A study from the departments of Chemistry and Zoology at the University of Otago has revealed that Honeybees can suffer severe learning and memory deficits after consuming small amounts of the pesticide, Chlorpyrifos.

In their study, researchers collected bees from 51 hives across 17 locations in Otago, southern New Zealand, in order to measure their Chlorpyrifos levels. Low levels of pesticide were detected in bees at three of the 17 sites, as well as in six of the 51 hives that were analysed.

Scientists were not surprised by the discovery of Chlorpyfiros, since Associate Professor Kim Hageman and her team found traces of the pesticide in the air, water and plant samples back in 2013. Chlorpyfiros was even detectable in non-sprayed areas since the chemical is highly volatile and can travel long distances.

In a controlled environment scientists then fed bees a similar amount of the pesticide, which is used around the world to keep insects away from crops, to see how it would affect their performance in a learning test.

According to Dr Elodie Urlacher, lead author of the study, researchers found that bees who had ingested Chlorpyfiros were worse at learning different types of odours, and were also much less effective at recalling odours later on, even though the amount they had consumed was considered to be ‘safe’.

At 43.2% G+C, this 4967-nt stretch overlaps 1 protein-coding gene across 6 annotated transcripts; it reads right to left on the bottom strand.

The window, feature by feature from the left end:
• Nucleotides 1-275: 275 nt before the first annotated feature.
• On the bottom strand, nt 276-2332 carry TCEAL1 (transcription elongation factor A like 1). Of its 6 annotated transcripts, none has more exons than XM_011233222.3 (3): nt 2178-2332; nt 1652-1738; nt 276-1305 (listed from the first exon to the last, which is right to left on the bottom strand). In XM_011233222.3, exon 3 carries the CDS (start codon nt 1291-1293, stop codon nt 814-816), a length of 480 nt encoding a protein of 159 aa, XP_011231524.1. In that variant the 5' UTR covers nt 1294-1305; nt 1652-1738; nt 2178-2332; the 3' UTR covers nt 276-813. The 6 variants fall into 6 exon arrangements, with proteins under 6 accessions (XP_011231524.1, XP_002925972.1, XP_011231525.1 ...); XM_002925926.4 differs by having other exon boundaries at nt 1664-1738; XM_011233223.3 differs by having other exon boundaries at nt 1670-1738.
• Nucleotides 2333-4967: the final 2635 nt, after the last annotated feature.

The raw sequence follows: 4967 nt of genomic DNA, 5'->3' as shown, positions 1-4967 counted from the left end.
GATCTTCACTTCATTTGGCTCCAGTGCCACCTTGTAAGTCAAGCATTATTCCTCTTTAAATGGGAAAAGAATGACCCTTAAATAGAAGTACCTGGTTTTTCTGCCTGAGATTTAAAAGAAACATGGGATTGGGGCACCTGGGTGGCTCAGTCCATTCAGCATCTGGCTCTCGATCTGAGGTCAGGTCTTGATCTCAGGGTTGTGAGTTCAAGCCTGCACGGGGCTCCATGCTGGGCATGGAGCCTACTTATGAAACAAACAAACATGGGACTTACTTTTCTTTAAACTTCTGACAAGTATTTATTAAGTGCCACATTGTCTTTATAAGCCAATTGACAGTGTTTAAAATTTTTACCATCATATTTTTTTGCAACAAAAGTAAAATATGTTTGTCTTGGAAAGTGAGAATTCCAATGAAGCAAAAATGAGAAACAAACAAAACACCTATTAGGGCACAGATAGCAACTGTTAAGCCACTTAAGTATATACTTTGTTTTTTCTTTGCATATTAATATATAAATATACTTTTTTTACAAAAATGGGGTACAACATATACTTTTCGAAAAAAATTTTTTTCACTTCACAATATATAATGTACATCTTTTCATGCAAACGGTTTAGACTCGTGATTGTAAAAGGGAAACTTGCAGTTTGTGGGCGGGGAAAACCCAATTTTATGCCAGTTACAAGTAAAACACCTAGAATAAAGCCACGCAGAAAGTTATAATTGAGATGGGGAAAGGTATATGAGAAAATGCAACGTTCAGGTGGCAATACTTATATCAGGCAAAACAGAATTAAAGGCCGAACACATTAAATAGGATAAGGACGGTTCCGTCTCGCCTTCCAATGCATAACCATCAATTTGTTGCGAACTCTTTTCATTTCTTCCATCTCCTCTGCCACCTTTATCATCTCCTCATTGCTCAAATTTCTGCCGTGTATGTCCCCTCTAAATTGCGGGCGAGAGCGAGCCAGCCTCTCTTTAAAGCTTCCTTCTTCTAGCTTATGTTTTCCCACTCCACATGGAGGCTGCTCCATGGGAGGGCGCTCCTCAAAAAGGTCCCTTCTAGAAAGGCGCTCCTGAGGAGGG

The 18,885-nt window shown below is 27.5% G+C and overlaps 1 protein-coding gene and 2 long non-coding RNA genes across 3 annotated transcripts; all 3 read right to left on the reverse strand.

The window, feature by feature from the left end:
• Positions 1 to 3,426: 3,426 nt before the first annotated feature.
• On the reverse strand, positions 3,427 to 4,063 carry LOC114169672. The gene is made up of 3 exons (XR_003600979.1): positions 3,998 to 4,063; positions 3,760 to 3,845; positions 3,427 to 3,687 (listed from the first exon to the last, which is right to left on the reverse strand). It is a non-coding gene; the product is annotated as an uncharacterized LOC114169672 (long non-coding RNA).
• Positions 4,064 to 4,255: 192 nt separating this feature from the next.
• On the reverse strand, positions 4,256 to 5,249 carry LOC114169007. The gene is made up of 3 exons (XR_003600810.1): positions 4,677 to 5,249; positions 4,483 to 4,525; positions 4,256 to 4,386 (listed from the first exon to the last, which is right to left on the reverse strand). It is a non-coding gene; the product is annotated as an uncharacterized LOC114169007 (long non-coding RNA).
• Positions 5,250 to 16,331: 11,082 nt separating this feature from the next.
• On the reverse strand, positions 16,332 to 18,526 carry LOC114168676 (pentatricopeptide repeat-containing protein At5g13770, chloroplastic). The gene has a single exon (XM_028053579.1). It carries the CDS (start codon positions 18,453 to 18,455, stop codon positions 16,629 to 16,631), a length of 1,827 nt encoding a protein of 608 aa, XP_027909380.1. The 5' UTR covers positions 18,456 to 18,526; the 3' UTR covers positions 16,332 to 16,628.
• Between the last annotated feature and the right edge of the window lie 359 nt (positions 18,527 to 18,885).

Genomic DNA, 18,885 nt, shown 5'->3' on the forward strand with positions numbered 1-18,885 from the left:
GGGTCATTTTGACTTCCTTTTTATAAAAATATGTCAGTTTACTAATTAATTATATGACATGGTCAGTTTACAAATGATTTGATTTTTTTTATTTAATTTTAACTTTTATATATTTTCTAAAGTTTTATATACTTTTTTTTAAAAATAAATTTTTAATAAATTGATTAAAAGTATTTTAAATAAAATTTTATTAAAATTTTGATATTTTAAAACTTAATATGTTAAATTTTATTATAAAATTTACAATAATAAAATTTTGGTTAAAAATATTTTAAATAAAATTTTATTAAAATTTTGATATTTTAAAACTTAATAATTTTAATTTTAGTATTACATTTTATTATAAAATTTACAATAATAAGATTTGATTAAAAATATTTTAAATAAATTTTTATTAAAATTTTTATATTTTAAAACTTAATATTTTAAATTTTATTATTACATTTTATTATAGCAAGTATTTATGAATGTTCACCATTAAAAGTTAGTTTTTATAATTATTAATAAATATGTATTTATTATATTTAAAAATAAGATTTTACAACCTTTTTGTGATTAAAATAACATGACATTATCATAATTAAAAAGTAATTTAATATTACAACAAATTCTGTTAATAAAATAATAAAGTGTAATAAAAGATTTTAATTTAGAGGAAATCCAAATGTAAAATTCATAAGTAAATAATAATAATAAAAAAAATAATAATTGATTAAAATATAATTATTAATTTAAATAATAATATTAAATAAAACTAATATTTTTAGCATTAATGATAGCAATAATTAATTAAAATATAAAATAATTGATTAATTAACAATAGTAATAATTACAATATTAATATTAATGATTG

“For example, the dosed bees were less likely to respond specifically to an odour that was previously rewarded,” said Dr Urlacher. “As Honeybees rely on such memory mechanisms to target flowers, Chlorpyfiros exposure may be stunting their effectiveness as nectar foragers and pollinators.”

The study has allowed researchers to identify the threshold for a lethal dose of Chlorpyfiros in terms of odour-learning and recall performance, which is 50 picograms of ingested Chlorpyfiros per bee, according to Urlacher.

“This amount is thousands of times lower than the lethal dose of pure Chlorpyfiros, which is around 100 billionths of a gram. Also, it is in the low range of the levels we measured in bees in the field.

“Our findings raise some challenging questions about regulating this pesticide’s use. It’s now clear that it is not just lethal effects on bees that need to be taken into account, but also the serious sub-lethal ones at minute doses,” Urlacher concludes.

The research has been published in the Journal of Chemical Ecology.

Additional reporting by University of Otago.

Image via Librestock.

Liked this? Then you’ll love these…

University scientists discover how Leopard Sharks navigate

University study finds that dogs really can read human emotion